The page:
According to a legal expert, Secret Service agents hired to protect Donald Trump may have provided crucial evidence in a classified documents case that puts the former president at risk of a federal indictment. Former federal prosecutor Joyce Vance highlighted a noteworthy detail reported by the Washington Post on June 6.
More than 20 members of Trump’s security detail testified before a grand jury in Washington D.C., as part of an investigation into allegations of mishandling classified materials and obstruction of federal retrieval attempts at his Mar-a-Lago resort.
While Trump has denied these allegations and claimed innocence, Vance suggested that the agents’ testimonies could be significant in shedding light on a July 2021 meeting in Bedminster, New Jersey. During this meeting, Trump allegedly admitted to retaining a secret Pentagon paper while acknowledging that he no longer had the authority to declassify it. An audio recording obtained by Special Counsel Jack Smith’s office reportedly captures the sound of papers rustling, but it remains unclear if Trump was holding the specific classified document at the time.
Vance further explained that Secret Service agents, being constantly present with Trump and trained as observers and witnesses, could offer valuable insights into the investigation. Their role in criminal cases and their experience testifying before grand juries and trial juries make them highly competent witnesses. Vance regarded their involvement as a significant advantage for prosecutors.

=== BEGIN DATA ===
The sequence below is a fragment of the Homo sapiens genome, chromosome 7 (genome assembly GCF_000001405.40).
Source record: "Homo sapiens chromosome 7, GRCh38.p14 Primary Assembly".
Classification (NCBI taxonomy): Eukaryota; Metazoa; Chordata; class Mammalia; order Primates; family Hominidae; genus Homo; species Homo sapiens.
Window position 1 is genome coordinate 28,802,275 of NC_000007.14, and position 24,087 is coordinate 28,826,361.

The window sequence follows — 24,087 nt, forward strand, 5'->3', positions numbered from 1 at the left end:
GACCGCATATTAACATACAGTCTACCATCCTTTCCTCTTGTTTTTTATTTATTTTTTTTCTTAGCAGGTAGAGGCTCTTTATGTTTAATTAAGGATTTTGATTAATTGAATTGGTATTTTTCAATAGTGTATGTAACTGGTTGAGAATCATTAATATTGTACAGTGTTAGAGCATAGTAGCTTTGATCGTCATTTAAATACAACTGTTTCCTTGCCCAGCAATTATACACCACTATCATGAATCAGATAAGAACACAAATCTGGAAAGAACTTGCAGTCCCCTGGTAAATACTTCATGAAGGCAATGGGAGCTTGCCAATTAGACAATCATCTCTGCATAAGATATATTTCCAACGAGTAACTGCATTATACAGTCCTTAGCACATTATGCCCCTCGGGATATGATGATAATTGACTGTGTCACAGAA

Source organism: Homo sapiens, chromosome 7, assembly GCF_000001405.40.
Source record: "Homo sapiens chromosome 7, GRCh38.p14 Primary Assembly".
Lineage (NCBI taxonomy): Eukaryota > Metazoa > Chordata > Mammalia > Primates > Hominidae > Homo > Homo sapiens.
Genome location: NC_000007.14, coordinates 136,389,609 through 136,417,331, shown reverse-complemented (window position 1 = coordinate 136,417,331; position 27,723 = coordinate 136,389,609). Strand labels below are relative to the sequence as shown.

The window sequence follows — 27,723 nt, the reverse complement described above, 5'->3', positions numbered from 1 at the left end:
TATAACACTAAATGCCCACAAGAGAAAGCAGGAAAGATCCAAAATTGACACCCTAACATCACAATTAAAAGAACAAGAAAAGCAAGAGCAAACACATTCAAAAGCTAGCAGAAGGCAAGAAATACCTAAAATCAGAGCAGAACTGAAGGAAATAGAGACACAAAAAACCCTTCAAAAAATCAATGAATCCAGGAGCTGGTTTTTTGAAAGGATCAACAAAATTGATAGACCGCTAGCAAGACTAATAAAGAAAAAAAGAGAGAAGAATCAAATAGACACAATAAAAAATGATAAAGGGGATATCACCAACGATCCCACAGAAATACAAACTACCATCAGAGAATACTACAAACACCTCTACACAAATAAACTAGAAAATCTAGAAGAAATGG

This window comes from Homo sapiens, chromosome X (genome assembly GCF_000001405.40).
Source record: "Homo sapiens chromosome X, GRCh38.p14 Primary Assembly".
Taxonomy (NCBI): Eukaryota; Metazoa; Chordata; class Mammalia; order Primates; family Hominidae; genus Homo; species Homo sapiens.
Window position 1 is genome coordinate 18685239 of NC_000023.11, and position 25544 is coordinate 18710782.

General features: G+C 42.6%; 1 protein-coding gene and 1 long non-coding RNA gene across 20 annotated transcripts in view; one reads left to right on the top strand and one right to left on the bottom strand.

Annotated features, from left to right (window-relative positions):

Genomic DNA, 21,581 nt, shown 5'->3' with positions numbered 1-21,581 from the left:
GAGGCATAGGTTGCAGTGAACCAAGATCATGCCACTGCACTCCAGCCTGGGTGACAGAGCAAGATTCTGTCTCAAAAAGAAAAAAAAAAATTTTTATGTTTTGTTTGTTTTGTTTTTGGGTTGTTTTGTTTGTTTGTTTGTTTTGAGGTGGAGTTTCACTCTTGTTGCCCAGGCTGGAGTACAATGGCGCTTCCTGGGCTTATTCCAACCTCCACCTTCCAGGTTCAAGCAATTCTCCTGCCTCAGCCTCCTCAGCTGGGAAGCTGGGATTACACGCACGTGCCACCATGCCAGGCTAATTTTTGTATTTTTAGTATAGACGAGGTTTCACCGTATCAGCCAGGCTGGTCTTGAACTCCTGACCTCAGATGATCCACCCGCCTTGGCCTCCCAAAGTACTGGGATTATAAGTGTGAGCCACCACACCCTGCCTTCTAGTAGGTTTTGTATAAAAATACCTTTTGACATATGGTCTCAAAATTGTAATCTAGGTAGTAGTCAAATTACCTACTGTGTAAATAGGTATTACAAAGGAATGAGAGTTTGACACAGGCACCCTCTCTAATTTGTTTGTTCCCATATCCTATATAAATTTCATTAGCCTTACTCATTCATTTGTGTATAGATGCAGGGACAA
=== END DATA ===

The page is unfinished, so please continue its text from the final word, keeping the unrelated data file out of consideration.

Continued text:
Earlier reports in April indicated that multiple Secret Service agents had been subpoenaed to testify before the grand jury in Washington D.C. However, specific details regarding the questions asked during their testimony remain undisclosed.
The emergence of Secret Service testimony coincides with mounting speculation about Trump facing indictment in the classified documents investigation. On Monday, several media outlets reported that three of Trump’s lawyers met with officials from the Justice Department, including Special Counsel Jack Smith, to argue against charging the former president in the case. Trump allegedly received a “target letter” from the Department of Justice, signaling his current federal investigation and suggesting that charges may be forthcoming.
In response to these developments, Trump refuted claims that he had been warned about a potential historic federal indictment. He stated on Truth Social that he had not been informed of any indictment and reiterated his belief that he had done nothing wrong. Trump also expressed his long-held assumption of being targeted by a “weaponized” Department of Justice and FBI, referencing past incidents such as the Russia investigation, impeachment proceedings, and alleged scams and witch hunts.